5. Grace, I love all your comments! Thanks so much for taking the time to post them. I feel sorry I’m not better about keeping up with the blog on a daily or weekly basis, but having a newborn at 46 while working on the final edits for the book is definitely challenging my energy level! As for the invasive questions, I got to the point where I just told people, “I’m 42 (or 43, or 44, or 45) and we’ve been trying but I haven’t been able to hold onto a pregnancy,” and that usually stopped the invasive questions right there! But I guess that wouldn’t work in your case because of your age. You could always just say “We’re working on it,” and that would make any further questions a little awkward (Like, “how’s that going for you two??”), I imagine! Anyway, looking forward to following your blog and staying connected, and wishing you and your sweetie the best of luck! PS. We are moving to Yokohama from Osaka next week, so I may be near you if you’re still in Tokyo!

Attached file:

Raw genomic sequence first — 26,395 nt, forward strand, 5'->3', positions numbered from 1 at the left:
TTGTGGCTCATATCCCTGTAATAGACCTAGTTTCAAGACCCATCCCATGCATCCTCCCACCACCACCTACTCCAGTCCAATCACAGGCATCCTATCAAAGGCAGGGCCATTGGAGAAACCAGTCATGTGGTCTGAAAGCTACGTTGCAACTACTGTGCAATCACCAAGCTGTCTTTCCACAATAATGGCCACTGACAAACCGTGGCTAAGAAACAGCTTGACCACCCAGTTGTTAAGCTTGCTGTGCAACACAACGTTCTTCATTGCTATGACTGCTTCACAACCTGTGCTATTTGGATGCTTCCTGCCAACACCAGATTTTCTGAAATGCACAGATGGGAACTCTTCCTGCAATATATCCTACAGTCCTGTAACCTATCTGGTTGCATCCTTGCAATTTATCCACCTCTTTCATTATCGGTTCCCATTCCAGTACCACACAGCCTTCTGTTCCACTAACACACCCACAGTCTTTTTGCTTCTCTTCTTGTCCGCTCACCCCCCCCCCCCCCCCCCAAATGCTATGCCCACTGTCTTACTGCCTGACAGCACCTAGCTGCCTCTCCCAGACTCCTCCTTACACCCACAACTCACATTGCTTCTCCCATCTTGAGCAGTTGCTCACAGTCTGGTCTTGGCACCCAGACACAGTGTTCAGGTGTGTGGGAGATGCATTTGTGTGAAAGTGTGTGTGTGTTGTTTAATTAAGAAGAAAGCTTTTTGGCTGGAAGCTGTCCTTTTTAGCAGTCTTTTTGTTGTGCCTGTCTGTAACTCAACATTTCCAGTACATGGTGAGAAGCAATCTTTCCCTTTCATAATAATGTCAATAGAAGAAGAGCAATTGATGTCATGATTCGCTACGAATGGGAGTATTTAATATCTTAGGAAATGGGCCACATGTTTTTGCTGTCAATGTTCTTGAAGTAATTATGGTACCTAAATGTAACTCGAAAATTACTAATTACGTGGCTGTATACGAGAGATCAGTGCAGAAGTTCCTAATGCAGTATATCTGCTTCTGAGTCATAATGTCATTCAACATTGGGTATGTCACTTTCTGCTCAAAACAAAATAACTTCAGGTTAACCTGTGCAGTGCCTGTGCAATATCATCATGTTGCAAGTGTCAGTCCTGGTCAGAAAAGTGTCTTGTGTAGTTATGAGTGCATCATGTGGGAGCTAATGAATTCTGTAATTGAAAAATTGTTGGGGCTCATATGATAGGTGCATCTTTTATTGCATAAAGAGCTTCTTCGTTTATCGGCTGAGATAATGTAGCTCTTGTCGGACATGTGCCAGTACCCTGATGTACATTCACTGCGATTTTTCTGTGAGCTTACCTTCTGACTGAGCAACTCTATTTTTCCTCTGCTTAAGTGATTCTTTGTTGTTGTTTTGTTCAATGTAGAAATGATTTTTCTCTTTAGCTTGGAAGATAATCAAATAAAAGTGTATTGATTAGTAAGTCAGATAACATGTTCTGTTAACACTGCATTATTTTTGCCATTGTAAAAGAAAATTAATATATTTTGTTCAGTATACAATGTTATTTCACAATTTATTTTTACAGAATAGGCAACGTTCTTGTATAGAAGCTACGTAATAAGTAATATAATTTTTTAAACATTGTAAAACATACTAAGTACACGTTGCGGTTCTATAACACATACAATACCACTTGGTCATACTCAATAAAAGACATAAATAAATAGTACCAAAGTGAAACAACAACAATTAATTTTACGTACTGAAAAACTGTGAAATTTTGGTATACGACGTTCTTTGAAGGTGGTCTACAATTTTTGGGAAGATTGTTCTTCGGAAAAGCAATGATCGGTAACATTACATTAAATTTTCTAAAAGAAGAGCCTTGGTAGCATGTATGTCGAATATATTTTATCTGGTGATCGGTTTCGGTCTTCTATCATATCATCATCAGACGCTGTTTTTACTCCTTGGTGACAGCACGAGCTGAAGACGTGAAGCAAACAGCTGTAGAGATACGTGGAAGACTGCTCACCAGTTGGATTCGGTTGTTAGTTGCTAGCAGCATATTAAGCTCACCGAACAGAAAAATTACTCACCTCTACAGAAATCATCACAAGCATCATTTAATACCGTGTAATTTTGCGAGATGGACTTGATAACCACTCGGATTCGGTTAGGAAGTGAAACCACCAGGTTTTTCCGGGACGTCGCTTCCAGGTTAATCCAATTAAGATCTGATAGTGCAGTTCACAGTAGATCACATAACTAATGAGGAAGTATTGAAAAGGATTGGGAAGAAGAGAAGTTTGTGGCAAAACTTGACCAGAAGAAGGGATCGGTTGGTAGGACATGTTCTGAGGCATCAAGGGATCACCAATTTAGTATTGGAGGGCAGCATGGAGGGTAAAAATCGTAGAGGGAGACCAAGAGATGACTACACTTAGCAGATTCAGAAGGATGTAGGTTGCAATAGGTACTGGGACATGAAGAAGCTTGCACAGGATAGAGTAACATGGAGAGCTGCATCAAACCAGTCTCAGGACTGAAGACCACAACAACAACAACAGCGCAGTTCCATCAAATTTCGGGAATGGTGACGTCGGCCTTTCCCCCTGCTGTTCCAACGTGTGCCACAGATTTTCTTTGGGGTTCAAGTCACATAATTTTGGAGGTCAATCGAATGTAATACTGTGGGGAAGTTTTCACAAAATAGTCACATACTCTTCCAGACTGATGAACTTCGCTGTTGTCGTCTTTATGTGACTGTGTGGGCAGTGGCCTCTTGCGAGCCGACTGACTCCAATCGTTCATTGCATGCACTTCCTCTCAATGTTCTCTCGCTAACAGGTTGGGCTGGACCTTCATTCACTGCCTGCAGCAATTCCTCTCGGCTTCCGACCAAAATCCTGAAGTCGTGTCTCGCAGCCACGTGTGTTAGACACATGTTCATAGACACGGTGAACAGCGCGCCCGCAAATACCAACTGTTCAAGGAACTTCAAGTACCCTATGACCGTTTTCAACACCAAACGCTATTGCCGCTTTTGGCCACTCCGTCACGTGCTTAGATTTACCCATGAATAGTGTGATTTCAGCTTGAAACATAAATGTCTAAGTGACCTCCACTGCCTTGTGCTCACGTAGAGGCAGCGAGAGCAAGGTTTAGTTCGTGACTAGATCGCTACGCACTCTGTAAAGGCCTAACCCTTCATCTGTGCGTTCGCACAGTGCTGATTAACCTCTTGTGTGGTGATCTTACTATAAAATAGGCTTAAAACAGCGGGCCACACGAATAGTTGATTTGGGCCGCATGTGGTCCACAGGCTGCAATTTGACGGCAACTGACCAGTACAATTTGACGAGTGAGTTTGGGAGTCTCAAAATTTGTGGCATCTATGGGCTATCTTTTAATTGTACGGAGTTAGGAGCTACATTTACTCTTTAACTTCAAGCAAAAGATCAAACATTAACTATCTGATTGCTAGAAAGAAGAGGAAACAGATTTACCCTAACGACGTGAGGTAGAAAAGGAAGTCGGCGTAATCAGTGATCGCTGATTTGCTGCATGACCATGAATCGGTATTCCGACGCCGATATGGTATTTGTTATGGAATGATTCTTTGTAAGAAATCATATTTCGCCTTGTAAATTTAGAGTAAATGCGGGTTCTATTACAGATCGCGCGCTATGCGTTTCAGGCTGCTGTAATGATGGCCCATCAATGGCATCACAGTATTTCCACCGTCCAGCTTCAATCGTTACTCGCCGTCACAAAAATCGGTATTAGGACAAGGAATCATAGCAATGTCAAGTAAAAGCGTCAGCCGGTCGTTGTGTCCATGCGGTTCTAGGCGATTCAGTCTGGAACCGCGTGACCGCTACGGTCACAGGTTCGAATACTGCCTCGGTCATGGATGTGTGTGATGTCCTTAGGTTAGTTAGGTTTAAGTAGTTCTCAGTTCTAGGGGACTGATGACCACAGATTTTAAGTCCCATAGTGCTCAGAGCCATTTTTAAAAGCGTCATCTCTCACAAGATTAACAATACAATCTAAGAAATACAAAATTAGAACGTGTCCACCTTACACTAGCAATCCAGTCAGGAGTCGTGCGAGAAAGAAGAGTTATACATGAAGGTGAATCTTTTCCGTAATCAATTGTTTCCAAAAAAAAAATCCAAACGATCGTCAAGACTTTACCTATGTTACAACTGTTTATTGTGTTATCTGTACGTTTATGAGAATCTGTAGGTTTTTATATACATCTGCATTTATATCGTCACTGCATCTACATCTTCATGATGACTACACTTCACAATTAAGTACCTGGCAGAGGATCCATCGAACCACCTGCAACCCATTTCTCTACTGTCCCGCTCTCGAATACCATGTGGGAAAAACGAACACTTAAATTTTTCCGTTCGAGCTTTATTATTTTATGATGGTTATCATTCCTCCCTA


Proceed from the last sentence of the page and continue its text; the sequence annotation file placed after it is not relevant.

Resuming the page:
6. I realize I am late to respond to your post but I must say it strikes a deep cord with me. Yoshiharu and I have been married for 19 years and our oldest daughter who was born in Tokyo is returning in August to go to university. I have been looking for information to support her and realized that there are a few more mixed marriages than 20 years ago. We meet in Tokyo but after Lina was born I knew I wanted to return home. My amazing husband agreed in spite of hardly speaking English and having only left Japan once(on our honeymoon). We had two more children here in Massachusetts, it is not always easy having an inter cultural marriage but it is never boring. We are amazingly happy. I hope at some point to return to Japan in the next 5 years to live once our two younger children are finished with high school and have started university.
    I love my Japanese family and while even after all these years they are still confused where the blonde blue eyed gaijin came from, they have embraced me and have always been supportive and maybe a little scared! Jeanne Takahashi


    1. Jeanne, what a lovely comment! It seems we both have a Japan/Mass link! I love what you say about the intercultural marriage never being boring. I feel the same way, and I feel so lucky b/c of it! All my best wishes to your family and especially your daughter returning to Tokyo for college.